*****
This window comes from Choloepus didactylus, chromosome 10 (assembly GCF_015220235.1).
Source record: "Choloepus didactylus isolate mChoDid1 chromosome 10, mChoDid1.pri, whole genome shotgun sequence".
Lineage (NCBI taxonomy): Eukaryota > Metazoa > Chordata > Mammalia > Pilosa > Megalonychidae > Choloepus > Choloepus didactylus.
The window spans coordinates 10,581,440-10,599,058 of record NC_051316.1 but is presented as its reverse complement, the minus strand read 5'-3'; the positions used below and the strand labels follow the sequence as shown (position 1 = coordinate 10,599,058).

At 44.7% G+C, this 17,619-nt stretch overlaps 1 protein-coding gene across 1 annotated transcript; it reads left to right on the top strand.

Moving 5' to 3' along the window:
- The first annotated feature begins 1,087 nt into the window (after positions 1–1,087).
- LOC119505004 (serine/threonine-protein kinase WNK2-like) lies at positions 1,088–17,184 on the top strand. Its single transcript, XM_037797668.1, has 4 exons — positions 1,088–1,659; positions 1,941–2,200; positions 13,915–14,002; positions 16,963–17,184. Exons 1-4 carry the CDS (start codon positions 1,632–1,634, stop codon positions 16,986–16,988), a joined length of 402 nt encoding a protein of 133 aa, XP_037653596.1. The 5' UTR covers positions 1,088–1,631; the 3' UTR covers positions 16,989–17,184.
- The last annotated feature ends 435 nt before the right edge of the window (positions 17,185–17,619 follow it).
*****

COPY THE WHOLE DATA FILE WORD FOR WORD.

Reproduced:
This window comes from Choloepus didactylus, chromosome 10 (assembly GCF_015220235.1).
Source record: "Choloepus didactylus isolate mChoDid1 chromosome 10, mChoDid1.pri, whole genome shotgun sequence".
Lineage (NCBI taxonomy): Eukaryota > Metazoa > Chordata > Mammalia > Pilosa > Megalonychidae > Choloepus > Choloepus didactylus.
The window spans coordinates 10,581,440-10,599,058 of record NC_051316.1 but is presented as its reverse complement, the minus strand read 5'-3'; the positions used below and the strand labels follow the sequence as shown (position 1 = coordinate 10,599,058).

At 44.7% G+C, this 17,619-nt stretch overlaps 1 protein-coding gene across 1 annotated transcript; it reads left to right on the top strand.

Moving 5' to 3' along the window:
- The first annotated feature begins 1,087 nt into the window (after positions 1–1,087).
- LOC119505004 (serine/threonine-protein kinase WNK2-like) lies at positions 1,088–17,184 on the top strand. Its single transcript, XM_037797668.1, has 4 exons — positions 1,088–1,659; positions 1,941–2,200; positions 13,915–14,002; positions 16,963–17,184. Exons 1-4 carry the CDS (start codon positions 1,632–1,634, stop codon positions 16,986–16,988), a joined length of 402 nt encoding a protein of 133 aa, XP_037653596.1. The 5' UTR covers positions 1,088–1,631; the 3' UTR covers positions 16,989–17,184.
- The last annotated feature ends 435 nt before the right edge of the window (positions 17,185–17,619 follow it).